We’ve reached the fifth and final article in this series on the different roles within teams in Counter-Strike: Global Offensive. This time I’ll talk about the in-game leader and the various approaches you might take to captaining your squad to victory.
Different types of in-game leaders
As I see it there are three distinct types of in-game leader and they all have their pros and cons. The first is the leader who spends a lot of time coming up with meticulously-planned executes, or “set strats”. The good thing about this style is that the entire team understands what you’re going to do and the chances of your push to be well timed and executed is a lot higher than if you only kind of know what to do.
The downside is that you can’t know for sure what the enemy team will do. They might decide to push a key area of the map and make things difficult for you. One way to deal with this issue is to plan for different potential threats: ‘if they do that we’re doing this. If not, we’re doing this instead.’ Another downside is that it is easier to read a team that constantly goes for set strats.
The second style that comes to mind is the kind of leader who likes to run a lot of default rounds where you spread out across the map and gather information before you decide which site to attack and how. With this style you’ll rarely run into stacked sites. If done properly you’ll almost always attack the weaker side of the map. There are, again, some downsides to this approach. First of all, it takes excellent communication within the team to pull it off. Secondly, your pushes won’t be as coordinated as a team that’s spent hours running set strats on empty servers. Another risk is that you’ll get picked off one by one and end up not being able to go for a proper push at all.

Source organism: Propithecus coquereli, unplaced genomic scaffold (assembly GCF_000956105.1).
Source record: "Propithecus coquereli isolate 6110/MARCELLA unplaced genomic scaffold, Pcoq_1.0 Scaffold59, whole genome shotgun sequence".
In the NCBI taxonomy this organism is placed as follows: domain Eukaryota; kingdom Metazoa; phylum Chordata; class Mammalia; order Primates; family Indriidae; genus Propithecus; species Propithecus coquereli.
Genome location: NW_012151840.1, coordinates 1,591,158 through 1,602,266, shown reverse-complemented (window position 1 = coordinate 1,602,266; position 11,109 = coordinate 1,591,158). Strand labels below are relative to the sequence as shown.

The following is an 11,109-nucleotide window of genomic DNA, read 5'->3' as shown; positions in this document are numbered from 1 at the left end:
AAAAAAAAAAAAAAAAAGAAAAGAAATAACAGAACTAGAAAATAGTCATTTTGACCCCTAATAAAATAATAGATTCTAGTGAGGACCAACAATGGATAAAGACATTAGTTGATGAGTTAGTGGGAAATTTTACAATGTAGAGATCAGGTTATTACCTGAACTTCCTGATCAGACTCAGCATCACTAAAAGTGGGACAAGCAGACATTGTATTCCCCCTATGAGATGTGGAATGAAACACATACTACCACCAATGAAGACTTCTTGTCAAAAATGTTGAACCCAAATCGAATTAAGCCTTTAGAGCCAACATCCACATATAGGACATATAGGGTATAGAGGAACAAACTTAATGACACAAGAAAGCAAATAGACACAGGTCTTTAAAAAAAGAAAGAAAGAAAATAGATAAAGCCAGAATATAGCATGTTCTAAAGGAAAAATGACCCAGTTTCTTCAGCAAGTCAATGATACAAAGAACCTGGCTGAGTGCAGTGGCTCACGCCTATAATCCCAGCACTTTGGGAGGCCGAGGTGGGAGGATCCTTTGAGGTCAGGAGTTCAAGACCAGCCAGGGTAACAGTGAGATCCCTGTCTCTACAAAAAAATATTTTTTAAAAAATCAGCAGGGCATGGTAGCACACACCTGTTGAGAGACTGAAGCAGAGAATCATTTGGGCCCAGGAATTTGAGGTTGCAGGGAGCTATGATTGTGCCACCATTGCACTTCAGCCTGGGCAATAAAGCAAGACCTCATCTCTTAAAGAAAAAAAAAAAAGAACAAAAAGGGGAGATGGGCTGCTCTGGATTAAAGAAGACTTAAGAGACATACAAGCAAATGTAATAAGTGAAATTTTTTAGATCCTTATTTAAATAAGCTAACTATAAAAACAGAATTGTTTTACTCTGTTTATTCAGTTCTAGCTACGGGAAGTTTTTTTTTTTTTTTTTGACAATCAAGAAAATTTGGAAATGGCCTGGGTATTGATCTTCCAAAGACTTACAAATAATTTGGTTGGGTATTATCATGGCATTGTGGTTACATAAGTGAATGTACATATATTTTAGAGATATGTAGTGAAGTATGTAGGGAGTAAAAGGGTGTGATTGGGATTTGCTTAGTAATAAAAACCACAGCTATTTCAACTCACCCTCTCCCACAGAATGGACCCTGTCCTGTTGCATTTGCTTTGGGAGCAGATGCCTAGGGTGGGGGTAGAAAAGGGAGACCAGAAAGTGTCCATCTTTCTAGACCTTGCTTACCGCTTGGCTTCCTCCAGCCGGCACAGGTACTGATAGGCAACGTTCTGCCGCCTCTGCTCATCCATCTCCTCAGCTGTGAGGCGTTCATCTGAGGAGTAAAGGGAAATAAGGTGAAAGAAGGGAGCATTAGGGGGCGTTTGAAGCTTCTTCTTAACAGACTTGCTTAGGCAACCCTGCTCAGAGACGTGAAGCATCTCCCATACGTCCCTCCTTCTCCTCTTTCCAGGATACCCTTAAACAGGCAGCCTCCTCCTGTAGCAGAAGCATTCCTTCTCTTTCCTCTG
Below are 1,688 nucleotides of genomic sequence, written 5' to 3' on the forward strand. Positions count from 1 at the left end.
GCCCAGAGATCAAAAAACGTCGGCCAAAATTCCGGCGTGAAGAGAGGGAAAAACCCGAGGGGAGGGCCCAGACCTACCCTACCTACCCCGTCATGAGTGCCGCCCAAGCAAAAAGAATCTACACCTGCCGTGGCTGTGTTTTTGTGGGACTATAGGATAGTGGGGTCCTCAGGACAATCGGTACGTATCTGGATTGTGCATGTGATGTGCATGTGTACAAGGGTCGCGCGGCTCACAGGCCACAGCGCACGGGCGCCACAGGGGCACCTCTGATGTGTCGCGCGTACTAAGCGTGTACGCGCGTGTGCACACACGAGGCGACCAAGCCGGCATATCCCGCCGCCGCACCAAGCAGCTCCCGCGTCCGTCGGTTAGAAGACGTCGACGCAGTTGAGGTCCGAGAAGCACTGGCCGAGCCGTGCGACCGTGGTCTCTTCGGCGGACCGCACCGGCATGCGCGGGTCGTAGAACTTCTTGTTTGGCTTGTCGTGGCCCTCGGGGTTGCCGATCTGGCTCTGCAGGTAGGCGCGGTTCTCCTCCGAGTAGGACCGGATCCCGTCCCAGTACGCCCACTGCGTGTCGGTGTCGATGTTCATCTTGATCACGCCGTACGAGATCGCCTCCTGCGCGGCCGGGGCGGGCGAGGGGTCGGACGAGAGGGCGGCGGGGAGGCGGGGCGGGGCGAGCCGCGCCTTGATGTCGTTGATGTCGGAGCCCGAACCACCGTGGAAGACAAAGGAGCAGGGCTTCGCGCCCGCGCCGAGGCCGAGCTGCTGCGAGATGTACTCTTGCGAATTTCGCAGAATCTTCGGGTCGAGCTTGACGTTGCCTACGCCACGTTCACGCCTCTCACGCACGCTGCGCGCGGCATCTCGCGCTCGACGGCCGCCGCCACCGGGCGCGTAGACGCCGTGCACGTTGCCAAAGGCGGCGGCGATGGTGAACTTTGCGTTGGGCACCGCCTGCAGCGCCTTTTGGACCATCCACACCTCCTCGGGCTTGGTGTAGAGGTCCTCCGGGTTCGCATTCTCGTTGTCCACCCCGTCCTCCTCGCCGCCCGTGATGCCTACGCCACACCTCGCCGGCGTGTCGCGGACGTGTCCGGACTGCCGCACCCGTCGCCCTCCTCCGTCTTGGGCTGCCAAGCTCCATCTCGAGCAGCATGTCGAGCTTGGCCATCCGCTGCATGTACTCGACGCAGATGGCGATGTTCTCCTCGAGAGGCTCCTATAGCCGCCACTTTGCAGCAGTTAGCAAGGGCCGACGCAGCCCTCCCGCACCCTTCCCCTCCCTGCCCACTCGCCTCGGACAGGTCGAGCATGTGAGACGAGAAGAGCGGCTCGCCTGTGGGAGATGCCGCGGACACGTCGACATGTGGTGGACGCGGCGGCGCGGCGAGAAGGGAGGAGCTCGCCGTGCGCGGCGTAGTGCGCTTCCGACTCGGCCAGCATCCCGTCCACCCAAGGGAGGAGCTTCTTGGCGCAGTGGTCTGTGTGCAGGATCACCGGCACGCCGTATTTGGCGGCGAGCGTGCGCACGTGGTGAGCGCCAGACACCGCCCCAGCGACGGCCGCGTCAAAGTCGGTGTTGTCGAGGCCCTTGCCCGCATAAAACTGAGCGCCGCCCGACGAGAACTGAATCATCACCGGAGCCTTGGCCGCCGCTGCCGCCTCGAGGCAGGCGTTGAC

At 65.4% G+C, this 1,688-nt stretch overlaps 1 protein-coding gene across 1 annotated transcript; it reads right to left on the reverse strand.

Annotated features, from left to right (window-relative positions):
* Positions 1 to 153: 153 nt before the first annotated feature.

And then we have the third style, if you can call it a distinct style: a combination of the styles mentioned above. Sometimes you’ll go for slow defaults and sometimes you’ll think you have the read on your opponents and mix things up by going for a set strat.
Your team’s ambition and map pool
When you form a team it’s important that you all share the same ambition. If one player wants to play a few games to wind down after a stressful day and another one wants to win international LAN tournaments, then you have a problem. Things will go a lot smoother if you’re all on the same page.
CS:GO is a game that takes time to learn and you can’t do everything at once. Let’s say you have a team that practices three times per week for a couple of hours. If that team tries to include all seven maps in its map pool they’ll get to practice each map once or twice per week. Needless to say, that’s not going to help them win that online FACEIT tournament you’ve got your sights on.
Most leagues and most tournaments use a system in which you take turns banning and picking maps. Unless you play a best of five (which is rare) you’ll have at least two bans, meaning that you can have a map pool of five maps and guarantee that you won’t play any of the maps you don’t practice. Bear in mind that five maps is a pretty large map pool for any team. You can go for four maps and pray that you won’t have to play the maps you don’t practice.